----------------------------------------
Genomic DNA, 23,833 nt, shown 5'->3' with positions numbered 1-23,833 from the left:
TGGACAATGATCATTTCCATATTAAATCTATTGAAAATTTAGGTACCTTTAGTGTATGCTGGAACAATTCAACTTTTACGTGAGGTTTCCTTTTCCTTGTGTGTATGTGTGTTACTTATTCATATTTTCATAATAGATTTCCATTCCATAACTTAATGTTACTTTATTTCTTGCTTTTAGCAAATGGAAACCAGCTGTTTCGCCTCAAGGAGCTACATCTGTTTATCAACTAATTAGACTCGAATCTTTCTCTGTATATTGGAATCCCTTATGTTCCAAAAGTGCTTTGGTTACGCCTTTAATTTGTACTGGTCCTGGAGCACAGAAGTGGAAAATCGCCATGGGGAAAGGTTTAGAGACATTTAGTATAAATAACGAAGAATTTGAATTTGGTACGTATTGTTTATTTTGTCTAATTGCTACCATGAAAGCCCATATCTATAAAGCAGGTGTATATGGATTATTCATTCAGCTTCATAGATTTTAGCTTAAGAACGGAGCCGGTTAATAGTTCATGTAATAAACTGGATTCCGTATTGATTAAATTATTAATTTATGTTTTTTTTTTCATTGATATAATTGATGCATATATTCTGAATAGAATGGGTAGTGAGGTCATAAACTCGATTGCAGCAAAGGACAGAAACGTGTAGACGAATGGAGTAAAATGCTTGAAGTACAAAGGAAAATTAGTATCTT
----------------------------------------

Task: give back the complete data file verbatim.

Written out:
Genomic DNA, 23,833 nt, shown 5'->3' with positions numbered 1-23,833 from the left:
TGGACAATGATCATTTCCATATTAAATCTATTGAAAATTTAGGTACCTTTAGTGTATGCTGGAACAATTCAACTTTTACGTGAGGTTTCCTTTTCCTTGTGTGTATGTGTGTTACTTATTCATATTTTCATAATAGATTTCCATTCCATAACTTAATGTTACTTTATTTCTTGCTTTTAGCAAATGGAAACCAGCTGTTTCGCCTCAAGGAGCTACATCTGTTTATCAACTAATTAGACTCGAATCTTTCTCTGTATATTGGAATCCCTTATGTTCCAAAAGTGCTTTGGTTACGCCTTTAATTTGTACTGGTCCTGGAGCACAGAAGTGGAAAATCGCCATGGGGAAAGGTTTAGAGACATTTAGTATAAATAACGAAGAATTTGAATTTGGTACGTATTGTTTATTTTGTCTAATTGCTACCATGAAAGCCCATATCTATAAAGCAGGTGTATATGGATTATTCATTCAGCTTCATAGATTTTAGCTTAAGAACGGAGCCGGTTAATAGTTCATGTAATAAACTGGATTCCGTATTGATTAAATTATTAATTTATGTTTTTTTTTTCATTGATATAATTGATGCATATATTCTGAATAGAATGGGTAGTGAGGTCATAAACTCGATTGCAGCAAAGGACAGAAACGTGTAGACGAATGGAGTAAAATGCTTGAAGTACAAAGGAAAATTAGTATCTT